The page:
13 March 2014

CPF Sense And Nonsense Part Two

This is the second part of a two-part article.

CPF interest rate is too low
The interest rate on CPF balances is too low, and many people want a higher interest rate. But is it realistic?

Budget and balance of payments
CPF moneys are invested in special issues of Government securities. The interest rate of these, and other, Government securities is determined by several factors.

The Government budget is usually a surplus. The surplus for the three years FY2011 to FY2013 (ending 31 March 2014) was $13.7 billion. Also, this surplus was or will be achieved after endowment and trust funds are topped up by $18.5 billion, which means that although this amount is expended according to Government accounting, most of it is not spent immediately and ends up being invested in Government securities. Similarly, of the $8.0 billion transferred to the Pioneer Generation Fund, only about half of it will be used over the next 10 years. The result is that the Government is flush with cash and does not need to borrow.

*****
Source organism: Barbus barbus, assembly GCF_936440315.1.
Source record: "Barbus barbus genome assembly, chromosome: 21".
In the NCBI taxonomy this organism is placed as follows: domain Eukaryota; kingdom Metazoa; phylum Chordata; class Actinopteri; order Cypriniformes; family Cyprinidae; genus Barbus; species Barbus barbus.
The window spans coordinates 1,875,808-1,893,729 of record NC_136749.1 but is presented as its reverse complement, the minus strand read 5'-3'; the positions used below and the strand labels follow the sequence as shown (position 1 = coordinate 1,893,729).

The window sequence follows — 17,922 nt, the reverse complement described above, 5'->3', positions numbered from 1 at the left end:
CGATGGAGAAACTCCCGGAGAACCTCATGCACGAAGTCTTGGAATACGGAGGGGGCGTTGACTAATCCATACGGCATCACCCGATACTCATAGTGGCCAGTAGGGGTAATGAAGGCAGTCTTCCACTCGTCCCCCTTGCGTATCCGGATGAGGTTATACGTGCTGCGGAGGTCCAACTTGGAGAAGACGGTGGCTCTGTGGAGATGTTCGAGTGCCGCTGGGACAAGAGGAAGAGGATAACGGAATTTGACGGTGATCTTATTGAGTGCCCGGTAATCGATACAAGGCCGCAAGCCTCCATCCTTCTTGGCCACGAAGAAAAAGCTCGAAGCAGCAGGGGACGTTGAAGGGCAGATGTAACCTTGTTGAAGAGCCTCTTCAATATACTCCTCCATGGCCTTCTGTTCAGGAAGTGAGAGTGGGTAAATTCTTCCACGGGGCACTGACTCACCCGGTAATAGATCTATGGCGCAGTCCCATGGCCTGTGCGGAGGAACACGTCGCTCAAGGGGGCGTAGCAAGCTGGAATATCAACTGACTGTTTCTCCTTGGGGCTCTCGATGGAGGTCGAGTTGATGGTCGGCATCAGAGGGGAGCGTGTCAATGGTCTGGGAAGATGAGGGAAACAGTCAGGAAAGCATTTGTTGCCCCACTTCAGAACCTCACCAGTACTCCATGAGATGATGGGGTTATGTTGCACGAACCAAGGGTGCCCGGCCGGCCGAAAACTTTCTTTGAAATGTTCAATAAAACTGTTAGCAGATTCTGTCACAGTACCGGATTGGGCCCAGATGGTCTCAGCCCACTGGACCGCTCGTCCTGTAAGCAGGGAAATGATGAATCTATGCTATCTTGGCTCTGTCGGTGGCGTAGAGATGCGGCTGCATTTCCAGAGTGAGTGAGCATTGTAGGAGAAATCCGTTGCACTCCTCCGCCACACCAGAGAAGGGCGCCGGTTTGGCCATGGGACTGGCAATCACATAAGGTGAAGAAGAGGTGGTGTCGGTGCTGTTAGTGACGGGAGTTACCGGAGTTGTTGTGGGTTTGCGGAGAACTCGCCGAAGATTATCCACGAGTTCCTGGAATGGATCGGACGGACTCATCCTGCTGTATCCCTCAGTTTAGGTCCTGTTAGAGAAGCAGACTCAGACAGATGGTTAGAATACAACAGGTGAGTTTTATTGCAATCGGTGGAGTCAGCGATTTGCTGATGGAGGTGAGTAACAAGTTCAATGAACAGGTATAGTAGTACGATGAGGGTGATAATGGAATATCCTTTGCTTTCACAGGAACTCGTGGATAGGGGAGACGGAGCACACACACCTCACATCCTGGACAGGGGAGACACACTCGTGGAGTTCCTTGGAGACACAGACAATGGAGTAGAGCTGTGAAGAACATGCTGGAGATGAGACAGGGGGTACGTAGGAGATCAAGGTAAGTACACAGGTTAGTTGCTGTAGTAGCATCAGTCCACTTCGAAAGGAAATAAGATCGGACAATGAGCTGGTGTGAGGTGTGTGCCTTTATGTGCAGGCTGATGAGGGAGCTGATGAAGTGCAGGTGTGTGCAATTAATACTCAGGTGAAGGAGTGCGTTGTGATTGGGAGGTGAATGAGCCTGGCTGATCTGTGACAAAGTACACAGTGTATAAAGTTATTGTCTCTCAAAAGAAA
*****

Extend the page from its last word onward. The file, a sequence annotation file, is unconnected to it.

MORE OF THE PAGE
Our country's balance of payments is usually a surplus i.e., there is a net inflow of funds into Singapore. The overall balance was $134 billion over the past four (calendar) years.

Together, these two factors act to depress local interest rates. For example, the 10-year Government bond yield is around 2.5 per cent.

Additional CPF interest
Although the interest rate on our Ordinary Accounts is an unexciting 2.5 per cent per annum, CPF balances in other CPF sub-accounts earn higher interest rates.

The interest on our Special and Medisave Accounts is 4.0 per cent from 1 January to 31 March 2014, and has been so for some time.

The interest on our Retirement Account is 4.0 per cent from 1 January to 31 December 2014, and has been so for some time.